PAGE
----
Euglobulin lysis time
Euglobulin lysis time (ELT) is a blood test that looks at how fast clots breakdown in the blood.
Euglobulin clot lysis; Fibrinolysis/euglobulin lysis; ELT
How the test is performed
The health care provider uses a needle to take blood from one of your veins. For information on giving a blood sample from a vein, see venipuncture.
The laboratory specialist will run tests on the blood sample to see how fast blood clots dissolve. The dissolving of blood clots is called fibrinolysis.
How to prepare for the test
No special preparation is usually necessary.
How the test will feel
When the needle is inserted to draw blood, some people feel moderate pain, while others feel only a prick or stinging sensation. Afterward, there may be some throbbing.
Why the test is performed
This is one of the best tests to tell the difference between primary fibrinolysis and disseminated intravascular coagulation.
The test can also be used to monitor patients who are on streptokinase or urokinase therapy for acute MI (heart attack).
A normal value will range from 90 minutes to 6 hours. Euglobulin clot lysis is normally complete within 2 to 4 hours.
What abnormal results mean
A longer-than-normal ELT time may be due to:
A shorter-than-normal ELT time may be due to:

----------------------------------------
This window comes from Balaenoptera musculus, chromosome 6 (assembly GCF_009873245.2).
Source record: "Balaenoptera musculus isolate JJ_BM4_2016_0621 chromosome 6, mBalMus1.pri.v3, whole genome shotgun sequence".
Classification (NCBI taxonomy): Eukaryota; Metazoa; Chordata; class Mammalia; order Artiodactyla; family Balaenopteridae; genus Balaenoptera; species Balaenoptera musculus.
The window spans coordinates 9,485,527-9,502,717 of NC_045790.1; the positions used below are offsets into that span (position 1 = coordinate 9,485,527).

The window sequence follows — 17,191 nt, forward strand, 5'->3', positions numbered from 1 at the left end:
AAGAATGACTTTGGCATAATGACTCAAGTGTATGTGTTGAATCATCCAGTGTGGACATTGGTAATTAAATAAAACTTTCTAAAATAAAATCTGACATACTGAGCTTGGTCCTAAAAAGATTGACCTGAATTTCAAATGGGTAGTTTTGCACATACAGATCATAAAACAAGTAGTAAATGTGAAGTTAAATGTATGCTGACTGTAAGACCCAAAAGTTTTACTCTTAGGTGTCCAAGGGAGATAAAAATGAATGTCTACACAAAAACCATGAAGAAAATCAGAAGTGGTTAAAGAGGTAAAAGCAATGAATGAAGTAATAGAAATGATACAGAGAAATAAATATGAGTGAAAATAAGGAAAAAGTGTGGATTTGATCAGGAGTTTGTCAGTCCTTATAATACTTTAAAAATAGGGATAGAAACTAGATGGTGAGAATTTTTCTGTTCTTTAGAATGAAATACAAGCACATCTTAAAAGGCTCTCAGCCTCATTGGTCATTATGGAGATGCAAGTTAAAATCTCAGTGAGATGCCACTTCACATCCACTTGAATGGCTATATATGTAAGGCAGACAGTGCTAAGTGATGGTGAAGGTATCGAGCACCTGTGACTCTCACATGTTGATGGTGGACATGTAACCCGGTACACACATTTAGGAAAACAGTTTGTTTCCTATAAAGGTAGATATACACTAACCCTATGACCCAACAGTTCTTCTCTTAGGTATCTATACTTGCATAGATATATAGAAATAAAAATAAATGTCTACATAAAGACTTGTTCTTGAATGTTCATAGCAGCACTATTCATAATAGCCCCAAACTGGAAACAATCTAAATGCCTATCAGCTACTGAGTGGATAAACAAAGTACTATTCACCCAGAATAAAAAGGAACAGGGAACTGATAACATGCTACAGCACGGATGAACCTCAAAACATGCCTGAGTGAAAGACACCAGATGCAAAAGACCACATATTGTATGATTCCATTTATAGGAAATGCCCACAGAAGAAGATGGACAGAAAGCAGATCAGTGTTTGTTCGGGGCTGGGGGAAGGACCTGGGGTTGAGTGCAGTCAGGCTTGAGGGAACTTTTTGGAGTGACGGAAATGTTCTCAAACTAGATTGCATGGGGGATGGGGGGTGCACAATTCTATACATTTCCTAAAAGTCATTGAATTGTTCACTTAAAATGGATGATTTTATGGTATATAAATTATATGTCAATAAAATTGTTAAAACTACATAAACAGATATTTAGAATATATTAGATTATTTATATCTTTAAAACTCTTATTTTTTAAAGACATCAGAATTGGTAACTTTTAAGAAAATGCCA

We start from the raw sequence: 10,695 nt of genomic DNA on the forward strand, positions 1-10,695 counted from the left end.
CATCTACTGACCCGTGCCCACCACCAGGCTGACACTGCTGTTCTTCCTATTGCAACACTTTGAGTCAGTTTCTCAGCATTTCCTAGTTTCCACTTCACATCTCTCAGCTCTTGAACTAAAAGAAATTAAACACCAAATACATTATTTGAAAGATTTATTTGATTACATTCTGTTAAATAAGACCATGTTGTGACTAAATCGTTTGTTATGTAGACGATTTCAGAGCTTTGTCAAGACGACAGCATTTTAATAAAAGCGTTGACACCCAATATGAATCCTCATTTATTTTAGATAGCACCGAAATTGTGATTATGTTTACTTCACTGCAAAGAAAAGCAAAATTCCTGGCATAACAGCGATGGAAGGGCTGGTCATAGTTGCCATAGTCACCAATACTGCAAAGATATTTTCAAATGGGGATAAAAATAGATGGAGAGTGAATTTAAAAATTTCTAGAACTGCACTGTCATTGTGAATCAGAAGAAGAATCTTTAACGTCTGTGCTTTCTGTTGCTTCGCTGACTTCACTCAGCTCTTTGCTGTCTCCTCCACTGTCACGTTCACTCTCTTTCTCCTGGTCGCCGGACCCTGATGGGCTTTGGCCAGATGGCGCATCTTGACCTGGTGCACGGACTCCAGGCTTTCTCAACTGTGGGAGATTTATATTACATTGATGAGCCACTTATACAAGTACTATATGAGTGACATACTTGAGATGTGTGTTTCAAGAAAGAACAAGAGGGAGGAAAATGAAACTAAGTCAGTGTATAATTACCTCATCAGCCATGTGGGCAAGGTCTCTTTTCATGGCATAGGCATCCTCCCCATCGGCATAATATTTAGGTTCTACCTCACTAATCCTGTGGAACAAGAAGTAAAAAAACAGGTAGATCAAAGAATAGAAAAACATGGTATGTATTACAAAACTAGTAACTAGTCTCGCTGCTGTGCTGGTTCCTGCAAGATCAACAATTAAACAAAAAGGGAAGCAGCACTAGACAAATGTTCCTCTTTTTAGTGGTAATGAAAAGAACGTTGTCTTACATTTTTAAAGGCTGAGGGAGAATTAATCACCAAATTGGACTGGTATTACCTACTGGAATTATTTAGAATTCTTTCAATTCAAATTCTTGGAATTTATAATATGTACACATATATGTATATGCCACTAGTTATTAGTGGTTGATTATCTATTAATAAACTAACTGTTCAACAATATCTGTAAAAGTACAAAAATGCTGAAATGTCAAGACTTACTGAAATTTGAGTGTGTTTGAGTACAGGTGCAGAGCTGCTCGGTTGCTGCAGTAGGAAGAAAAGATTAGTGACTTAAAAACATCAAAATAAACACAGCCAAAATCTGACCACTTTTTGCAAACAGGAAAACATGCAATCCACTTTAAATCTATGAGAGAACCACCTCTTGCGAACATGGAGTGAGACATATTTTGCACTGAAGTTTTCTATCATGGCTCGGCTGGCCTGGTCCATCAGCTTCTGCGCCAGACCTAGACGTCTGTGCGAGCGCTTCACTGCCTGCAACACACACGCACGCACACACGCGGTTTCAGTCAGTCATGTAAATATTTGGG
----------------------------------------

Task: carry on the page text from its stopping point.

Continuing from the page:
The test may also be done to diagnose or rule out:
What the risks are
There is very little risk involved with having your blood taken. Veins and arteries vary in size from one patient to another and from one side of the body to the other. Taking blood from some people may be more difficult than from others.
Other risks associated with having blood drawn are slight but may include:
- Excessive bleeding
- Fainting or feeling light-headed
- Hematoma (blood accumulating under the skin)
- Infection (a slight risk any time the skin is broken)
Heavy exercise can cause a shorter-than-normal ELT time.
Increasing age and certain medicines, including corticosteroids, ACTH, streptokinase, and urokinase can cause a longer-than-normal ELT time.
Schafer A. Hemorrhagic disorders: Disseminated intravascular coagulation, liver failure, and vitamin K deficiency. In: Goldman L, Ausiello D, eds. Cecil Medicine. 23rd ed. Philadelphia, Pa: Saunders Elsevier; 2007:chap 181.
David C. Dugdale, III, MD, Professor of Medicine, Division of General Medicine, Department of Medicine, University of Washington School of Medicine; and Yi-Bin Chen, MD, Leukemia/Bone Marrow Transplant Program, Massachusetts General Hospital. Also reviewed by David Zieve, MD, MHA, Medical Director, A.D.A.M., Inc.
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